• Fun hobbies like woodworking, crafts, or painting can add to your funds. Start a cottage industry to hire out or sell your creations at arts and crafts show to boost your budget.
  • Take advantage of senior services.
  • Find out whether your community has a senior citizen newspaper. It might help you uncover valuable discounts, opportunities, and benefits you never thought of.

How Seniors Live Well By Maximizing Social Security Benefits

You have earned your Social Security, but don’t expect the government to tell you how to get all you’re entitled to.

It’s up to you to be the watchdog.

Here is how the process works.

Each year, prior to retirement, your employer tells the Internal Revenue Service (IRS), and the Social Security Administration (SSA) how much money you made.

The SSA records these numbers and uses them to estimate your Social Security benefits.

However, what if your employer gets your name or Social Security number wrong, or doesn’t report all of your earnings?

If you don’t catch the mistakes, then there is a chance no one will.

The government sends out regular statements showing the earnings your employers reported alongside your estimated Social Security benefits.

This earnings record is your best tool for finding errors.

Here is the best way to get the Social Security you are due.

Double Check Your Statement

Compare the amount the earnings record states you made to your W2 earnings statements.

Make sure the numbers match up, especially if you worked more than one job in a given year.

The SSA admits mistakes are more likely if you had more than one job or changed jobs often.

Check this record every two years.

Report Any Errors To The SSA

Take copies of your W2 forms for the year in question.

If you are self-employed, take copies of your federal tax return, plus a certified copy of your cancelled check showing the amount of tax you paid.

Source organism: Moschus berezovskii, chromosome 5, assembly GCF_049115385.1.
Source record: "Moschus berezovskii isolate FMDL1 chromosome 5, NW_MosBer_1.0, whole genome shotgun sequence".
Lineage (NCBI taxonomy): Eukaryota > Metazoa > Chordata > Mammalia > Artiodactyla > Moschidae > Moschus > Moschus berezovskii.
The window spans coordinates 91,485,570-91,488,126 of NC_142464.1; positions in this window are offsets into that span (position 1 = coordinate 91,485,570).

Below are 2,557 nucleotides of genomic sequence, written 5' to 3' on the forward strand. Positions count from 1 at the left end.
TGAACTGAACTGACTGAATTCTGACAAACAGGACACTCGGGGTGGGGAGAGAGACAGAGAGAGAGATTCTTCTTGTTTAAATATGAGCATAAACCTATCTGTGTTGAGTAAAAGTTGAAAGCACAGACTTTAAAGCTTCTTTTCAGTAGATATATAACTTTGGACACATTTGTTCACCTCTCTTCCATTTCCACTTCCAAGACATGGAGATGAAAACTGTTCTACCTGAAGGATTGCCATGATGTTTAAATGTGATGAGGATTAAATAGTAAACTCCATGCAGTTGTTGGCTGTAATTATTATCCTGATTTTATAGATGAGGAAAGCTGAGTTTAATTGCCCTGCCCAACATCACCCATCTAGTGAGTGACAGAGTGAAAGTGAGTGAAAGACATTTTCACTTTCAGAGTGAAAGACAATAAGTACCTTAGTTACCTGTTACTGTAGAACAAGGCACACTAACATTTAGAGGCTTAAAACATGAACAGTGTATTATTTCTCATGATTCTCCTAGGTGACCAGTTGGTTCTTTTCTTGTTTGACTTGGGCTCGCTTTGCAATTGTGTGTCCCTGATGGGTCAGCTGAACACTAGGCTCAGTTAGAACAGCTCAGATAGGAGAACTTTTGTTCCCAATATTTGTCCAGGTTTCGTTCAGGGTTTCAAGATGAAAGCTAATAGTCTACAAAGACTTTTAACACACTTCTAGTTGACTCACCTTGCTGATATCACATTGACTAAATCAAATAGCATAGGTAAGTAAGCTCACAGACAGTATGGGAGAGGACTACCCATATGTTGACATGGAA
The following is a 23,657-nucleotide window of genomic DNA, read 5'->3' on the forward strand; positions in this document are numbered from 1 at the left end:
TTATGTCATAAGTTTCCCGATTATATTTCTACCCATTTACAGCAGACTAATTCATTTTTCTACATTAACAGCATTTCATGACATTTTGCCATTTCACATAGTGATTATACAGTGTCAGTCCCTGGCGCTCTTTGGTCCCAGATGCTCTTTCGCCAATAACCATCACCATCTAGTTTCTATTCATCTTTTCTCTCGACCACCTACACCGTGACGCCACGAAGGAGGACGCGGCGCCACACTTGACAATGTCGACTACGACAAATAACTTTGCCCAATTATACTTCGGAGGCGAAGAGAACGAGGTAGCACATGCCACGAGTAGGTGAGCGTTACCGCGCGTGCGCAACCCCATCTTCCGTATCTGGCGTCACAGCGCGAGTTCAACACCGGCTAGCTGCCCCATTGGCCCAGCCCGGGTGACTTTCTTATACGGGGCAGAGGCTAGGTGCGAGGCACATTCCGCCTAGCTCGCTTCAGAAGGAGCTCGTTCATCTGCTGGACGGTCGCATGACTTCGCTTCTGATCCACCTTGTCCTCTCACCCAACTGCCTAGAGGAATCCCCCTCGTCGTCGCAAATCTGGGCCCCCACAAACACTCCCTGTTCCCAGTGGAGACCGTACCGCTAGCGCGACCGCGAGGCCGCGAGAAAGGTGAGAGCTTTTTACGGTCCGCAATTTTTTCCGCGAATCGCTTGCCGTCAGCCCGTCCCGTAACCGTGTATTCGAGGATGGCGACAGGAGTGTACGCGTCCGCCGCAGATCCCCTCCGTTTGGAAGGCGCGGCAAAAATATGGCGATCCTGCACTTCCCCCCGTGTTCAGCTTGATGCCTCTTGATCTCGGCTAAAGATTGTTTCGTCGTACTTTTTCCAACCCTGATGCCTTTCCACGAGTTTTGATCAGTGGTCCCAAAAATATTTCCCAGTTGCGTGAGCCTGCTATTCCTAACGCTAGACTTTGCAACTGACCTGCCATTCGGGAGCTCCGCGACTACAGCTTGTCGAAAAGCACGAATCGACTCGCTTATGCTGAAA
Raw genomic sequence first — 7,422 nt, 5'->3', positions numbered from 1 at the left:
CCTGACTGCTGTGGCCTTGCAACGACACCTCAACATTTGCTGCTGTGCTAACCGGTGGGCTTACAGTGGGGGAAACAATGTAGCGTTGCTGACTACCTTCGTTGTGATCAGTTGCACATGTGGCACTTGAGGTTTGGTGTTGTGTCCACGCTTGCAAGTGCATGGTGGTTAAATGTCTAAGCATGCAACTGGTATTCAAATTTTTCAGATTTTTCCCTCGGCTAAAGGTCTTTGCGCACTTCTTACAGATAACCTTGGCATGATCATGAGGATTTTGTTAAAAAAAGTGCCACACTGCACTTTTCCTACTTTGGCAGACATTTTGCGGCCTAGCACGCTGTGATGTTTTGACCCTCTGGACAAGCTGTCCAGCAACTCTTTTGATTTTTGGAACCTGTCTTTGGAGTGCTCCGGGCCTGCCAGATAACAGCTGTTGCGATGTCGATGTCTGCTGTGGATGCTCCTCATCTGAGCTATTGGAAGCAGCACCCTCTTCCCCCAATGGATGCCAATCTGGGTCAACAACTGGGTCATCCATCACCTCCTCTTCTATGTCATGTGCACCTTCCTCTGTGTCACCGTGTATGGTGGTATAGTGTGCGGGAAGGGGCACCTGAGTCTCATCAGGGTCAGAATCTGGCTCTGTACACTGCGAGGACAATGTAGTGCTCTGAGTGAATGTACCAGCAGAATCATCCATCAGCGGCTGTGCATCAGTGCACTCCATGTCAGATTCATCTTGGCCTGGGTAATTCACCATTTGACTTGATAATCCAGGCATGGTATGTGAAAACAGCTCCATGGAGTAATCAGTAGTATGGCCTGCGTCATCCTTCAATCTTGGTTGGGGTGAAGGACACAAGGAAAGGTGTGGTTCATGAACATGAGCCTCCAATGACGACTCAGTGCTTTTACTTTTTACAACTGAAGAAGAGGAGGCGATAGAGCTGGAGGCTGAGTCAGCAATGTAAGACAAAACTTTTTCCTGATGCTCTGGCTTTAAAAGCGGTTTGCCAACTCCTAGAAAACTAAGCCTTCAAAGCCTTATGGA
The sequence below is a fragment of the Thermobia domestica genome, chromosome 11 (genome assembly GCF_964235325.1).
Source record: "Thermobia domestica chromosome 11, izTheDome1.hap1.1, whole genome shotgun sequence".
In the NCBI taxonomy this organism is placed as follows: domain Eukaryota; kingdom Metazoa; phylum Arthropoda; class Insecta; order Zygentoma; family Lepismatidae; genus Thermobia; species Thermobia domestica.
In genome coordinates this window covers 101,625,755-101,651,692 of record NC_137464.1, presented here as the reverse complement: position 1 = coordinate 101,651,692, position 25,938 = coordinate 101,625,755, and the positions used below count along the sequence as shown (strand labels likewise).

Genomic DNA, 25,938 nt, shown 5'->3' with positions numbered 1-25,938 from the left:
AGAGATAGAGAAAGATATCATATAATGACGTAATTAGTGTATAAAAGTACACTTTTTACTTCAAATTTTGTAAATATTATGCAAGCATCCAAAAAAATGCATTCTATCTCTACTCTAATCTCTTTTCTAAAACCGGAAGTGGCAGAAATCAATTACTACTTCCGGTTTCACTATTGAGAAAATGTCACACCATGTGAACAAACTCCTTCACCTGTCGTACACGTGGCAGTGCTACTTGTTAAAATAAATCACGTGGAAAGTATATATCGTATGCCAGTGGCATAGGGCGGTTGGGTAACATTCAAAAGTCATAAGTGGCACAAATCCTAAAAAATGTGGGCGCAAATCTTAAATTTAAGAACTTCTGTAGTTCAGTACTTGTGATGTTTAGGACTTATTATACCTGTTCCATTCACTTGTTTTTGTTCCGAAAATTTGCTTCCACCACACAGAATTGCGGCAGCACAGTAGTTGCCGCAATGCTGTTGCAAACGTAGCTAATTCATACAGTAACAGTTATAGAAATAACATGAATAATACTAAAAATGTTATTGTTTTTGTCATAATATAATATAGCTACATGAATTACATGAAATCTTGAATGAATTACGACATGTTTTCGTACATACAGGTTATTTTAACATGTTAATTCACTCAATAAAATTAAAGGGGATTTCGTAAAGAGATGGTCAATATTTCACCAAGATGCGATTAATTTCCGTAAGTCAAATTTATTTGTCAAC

Order A Statement

If you haven’t checked yours lately, ask the SSA for your recent earnings record.

Call, go online or visit the nearest office to have them send you an application.

Fill it out, mail it in, and expect to receive your statement in about a month.

Rural Money Tip:   A reverse mortgage is a special type of home loan that lets you take the value built up in your home over the years (the equity). And, turn it into a monthly income check. Only homeowners 62 and older can get a reverse mortgage. When you sell the home, move out, or the last borrower dies, someone must repay the loan with interest. Reverse mortgages can be full of tricks and traps. So, talk with your family and an attorney first.

How Do You Qualify To Cash In On Free Services

Participants applying for limited assistance must meet the specific qualifications of the various programs, as well as the qualifications below:

  • Senior citizen (62 years old) or persons having disabilities
  • Property located within the city limits
  • Applicant owns and occupies the house
  • Total gross household income vary per provider
  • Average value of repairs is under $5,500-$7,500

In short, not only can seniors and people with disabilities live well and cash in on free services, you can do it on a fixed income, when you learn how to maximize Social Security benefits.

Tonza Borden Publisher Rural Money

Tonza Borden Publisher Rural Money

Tonza Borden